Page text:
How family structure and composition has changed since The Olden Days

At one time, the "nuclear" family - those living in the same dwelling - in most cases, at least in Western countries, consisted of an adult couple and one or more children. Exceptions were when there were no children, either by choice of the couple or it just "didn't happen" because of biological or psychological problems with one or both adults; or where there was only one parent due to bereavement or separation. Often this nuclear family was extended with grandparents, cousins etc. choosing to live as part of the famiy.

Over recent years the composition of this mix of families has changed in several ways.

  • The options available for those with difficulty having children have increased, with improvements in fertility treatment, sperm donorship, and surrogacy. This has resulted in many couples who previously would remain childless, having one or more children.
  • With single-sex marriage now accepted, there may be two adults of either gender, who are co-parents of one or more children, with the use of artificial insemination or surrogacy, or simply living together as a married couple.
  • A single male or female can now become the legal parent of a child either by adoption or surrogacy.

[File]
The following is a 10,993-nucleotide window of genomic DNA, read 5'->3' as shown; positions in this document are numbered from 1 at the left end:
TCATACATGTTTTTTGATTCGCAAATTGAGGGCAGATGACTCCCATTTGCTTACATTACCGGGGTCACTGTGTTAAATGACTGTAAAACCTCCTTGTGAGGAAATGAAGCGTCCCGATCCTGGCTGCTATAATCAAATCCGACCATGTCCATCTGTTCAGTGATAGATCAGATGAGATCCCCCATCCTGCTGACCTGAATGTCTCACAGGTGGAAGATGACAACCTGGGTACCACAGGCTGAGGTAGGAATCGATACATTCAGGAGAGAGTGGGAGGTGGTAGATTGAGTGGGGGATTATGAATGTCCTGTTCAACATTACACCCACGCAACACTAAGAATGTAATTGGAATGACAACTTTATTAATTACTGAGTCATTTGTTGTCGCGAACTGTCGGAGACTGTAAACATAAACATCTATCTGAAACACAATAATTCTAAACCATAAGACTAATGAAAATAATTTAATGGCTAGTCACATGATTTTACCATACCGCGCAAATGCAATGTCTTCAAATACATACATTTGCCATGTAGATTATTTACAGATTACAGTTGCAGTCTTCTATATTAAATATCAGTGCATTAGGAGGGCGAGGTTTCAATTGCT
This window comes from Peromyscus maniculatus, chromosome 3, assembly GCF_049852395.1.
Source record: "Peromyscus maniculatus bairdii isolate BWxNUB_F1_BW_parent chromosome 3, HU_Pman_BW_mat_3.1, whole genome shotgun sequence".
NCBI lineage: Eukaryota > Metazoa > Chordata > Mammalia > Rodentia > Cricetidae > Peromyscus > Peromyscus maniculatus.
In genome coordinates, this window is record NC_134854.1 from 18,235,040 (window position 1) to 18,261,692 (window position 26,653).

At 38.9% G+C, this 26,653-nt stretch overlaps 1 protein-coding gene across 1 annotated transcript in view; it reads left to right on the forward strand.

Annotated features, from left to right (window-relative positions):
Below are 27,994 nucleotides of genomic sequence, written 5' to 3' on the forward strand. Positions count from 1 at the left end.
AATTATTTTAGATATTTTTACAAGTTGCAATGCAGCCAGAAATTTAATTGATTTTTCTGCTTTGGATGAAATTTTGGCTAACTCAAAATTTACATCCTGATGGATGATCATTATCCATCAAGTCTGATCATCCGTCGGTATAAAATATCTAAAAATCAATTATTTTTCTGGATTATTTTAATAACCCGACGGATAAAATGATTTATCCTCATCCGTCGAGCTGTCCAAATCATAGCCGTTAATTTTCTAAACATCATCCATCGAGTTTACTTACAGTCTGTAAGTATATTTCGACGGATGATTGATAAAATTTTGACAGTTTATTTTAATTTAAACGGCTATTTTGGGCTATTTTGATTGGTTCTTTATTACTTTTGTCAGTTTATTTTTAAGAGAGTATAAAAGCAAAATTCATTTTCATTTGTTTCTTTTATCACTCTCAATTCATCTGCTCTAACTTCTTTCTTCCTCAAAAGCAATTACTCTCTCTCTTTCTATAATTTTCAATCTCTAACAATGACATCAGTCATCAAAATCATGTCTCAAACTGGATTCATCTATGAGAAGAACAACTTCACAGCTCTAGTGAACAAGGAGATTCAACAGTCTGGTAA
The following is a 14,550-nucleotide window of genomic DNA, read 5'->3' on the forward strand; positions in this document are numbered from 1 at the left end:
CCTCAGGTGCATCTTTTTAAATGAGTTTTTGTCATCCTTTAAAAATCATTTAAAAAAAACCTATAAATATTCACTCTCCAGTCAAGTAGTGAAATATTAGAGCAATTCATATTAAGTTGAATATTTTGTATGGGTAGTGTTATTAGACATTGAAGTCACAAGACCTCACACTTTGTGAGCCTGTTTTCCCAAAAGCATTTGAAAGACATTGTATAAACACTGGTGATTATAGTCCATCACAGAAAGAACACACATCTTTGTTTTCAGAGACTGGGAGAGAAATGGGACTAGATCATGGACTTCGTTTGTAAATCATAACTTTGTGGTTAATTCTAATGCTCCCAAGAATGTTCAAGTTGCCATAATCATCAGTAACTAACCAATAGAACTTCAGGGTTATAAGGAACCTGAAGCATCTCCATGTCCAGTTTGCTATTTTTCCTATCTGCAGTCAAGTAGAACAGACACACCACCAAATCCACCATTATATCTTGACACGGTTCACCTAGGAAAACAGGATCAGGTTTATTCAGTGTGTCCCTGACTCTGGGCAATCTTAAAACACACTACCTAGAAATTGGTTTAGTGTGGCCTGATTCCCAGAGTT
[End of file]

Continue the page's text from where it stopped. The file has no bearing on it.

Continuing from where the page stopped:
• For financial or other reasons two or more families may live in the same dwelling, or on the same property with a "granny-flat" or separate part of the premises for one section of the group.
  • With gender-equality now being given more importance, there are more families now finding it necessary or expedient to have both partners working for income.
  • With more cases of both parents having outside-employment, there is a greater demand for child-care services, both during and after school hours. For information about the types of care now available, see the Child Care page.
  • Increasingly, it has become acceptable, both morally and socially, for couples to live in a de-facto relationship, and to raise children, with the same status as married couples. The stigma that was once applied in many cases to children born "out of wedlock" has been removed.

The changes in genetic relationships within families could make for a complicated judgement as to the safety and advisability of marriage between two people. For instance, a marriage between two people who were conceived through IVF with the same surrogate but unrelated donor sperm or eggs, can be considered "safe" but if the father's sperm or the mother' eggs are used this is not the case.

Legal complications may also arise in relation to wills, or child custody in the event of marriage breakdown etc. particularly in the case of a same-sex marriage.


The comments above do not in any way reflect my opinion on the moral aspects of any of the situations mentioned; they are merely observations about the changing conditions involved.

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